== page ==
Better Call Saul
High Bridge, Crystal Diner, Gran Via Productions and Sony Pictures Television (AMC)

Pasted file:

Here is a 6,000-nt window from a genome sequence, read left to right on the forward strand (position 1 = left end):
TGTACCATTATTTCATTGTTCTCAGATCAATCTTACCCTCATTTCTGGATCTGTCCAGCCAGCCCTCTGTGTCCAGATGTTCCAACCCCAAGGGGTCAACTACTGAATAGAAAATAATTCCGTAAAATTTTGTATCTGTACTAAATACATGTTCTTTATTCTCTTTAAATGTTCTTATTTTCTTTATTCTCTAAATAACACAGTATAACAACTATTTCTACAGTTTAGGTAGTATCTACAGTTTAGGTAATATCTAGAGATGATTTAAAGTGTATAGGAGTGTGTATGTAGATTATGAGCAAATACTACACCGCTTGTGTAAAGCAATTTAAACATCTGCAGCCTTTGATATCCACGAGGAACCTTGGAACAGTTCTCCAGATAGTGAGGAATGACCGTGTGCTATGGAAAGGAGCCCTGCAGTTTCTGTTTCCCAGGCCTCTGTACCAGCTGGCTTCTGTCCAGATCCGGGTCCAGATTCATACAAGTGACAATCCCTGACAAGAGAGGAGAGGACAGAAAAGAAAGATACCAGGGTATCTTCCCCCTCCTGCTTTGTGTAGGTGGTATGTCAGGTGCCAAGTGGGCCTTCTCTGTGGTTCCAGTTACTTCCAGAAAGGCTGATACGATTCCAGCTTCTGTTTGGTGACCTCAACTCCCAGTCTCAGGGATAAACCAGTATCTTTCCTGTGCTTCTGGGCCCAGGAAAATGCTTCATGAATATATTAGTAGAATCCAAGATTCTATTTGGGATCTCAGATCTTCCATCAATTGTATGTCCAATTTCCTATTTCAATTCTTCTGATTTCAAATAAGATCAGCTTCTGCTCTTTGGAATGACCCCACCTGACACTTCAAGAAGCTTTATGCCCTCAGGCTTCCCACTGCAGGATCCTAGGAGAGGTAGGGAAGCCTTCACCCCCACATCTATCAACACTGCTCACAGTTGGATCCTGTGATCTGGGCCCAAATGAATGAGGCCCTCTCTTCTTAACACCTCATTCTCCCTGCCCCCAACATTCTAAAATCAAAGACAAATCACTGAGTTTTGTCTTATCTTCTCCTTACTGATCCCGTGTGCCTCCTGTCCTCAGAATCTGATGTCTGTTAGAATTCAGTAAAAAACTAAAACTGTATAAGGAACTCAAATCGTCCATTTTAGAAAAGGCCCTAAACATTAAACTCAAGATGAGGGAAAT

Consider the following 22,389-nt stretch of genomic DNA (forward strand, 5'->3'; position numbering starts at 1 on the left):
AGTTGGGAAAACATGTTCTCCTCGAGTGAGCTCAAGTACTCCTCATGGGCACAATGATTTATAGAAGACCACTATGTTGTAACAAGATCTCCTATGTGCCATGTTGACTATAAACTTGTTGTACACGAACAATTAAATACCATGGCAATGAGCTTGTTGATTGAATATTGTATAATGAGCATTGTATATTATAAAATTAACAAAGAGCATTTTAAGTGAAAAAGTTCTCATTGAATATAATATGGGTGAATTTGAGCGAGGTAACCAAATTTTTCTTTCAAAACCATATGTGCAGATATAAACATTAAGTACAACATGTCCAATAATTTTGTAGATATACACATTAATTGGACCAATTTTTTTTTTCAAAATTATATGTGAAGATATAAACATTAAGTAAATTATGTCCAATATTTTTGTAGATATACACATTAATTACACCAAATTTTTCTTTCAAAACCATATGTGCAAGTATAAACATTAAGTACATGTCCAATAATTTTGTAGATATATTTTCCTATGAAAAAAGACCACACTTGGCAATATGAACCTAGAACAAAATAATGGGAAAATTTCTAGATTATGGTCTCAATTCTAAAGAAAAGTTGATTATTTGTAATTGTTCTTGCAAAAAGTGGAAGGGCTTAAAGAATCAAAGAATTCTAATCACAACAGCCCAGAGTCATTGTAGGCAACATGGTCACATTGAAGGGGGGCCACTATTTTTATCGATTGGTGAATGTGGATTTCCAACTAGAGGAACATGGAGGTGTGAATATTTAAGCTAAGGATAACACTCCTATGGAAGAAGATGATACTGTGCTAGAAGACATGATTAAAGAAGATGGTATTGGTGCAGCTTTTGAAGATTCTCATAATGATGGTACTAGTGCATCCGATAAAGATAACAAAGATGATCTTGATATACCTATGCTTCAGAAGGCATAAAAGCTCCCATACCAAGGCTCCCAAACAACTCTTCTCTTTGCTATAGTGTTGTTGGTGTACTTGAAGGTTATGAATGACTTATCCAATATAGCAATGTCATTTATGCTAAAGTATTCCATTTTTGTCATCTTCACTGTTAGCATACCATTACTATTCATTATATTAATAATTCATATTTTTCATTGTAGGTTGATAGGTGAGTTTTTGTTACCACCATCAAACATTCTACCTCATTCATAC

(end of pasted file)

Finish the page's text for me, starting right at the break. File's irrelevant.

It is a remarkable thing for a spinoff to surpass the artistic terms of its predecessor, even more so when that predecessor is widely regarded to be among the best pieces of television ever made. But with a quiet confidence that often went overlooked amidst a loud and ever-shifting television landscape, that’s precisely what Better Call Saul did by the end of its six seasons. Featuring an array of career-best performances from a cast anchored by the quintet of Bob Odenkirk, Rhea Seehorn, Jonathan Banks, Giancarlo Esposito, and Michael Mando, all operating within an impeccable creative infrastructure led by Peter Gould with Vince Gilligan, it isn’t just that the series further expands the legacy of Breaking Bad. In more than a few ways, the show also serves as a vibrant interrogation of its predecessor as well as a closing chapter to an entire era of prestige television defined by male antiheroes like Walter White. Where Breaking Bad fully realized the Shakespearean thrills of a story that transformed a man from Mr. Chips to Scarface, Better Call Saul provides a humanistic counterbalance through its exploration of the characters Jimmy McGill, Kim Wexler, Mike Erhmentrait, and Ignacio “Nacho” Vargas as they grapple with the immortal question of how to be a good person in a punishing and unfair moral universe. The answer that it ends on—to exercise agency towards personal accountability—is an argument that’s both timely and timeless. For its outstanding creative excellence, and for transcending its predecessor, Better Call Saul earns its place in television history with the rare distinction of a second Peabody Award.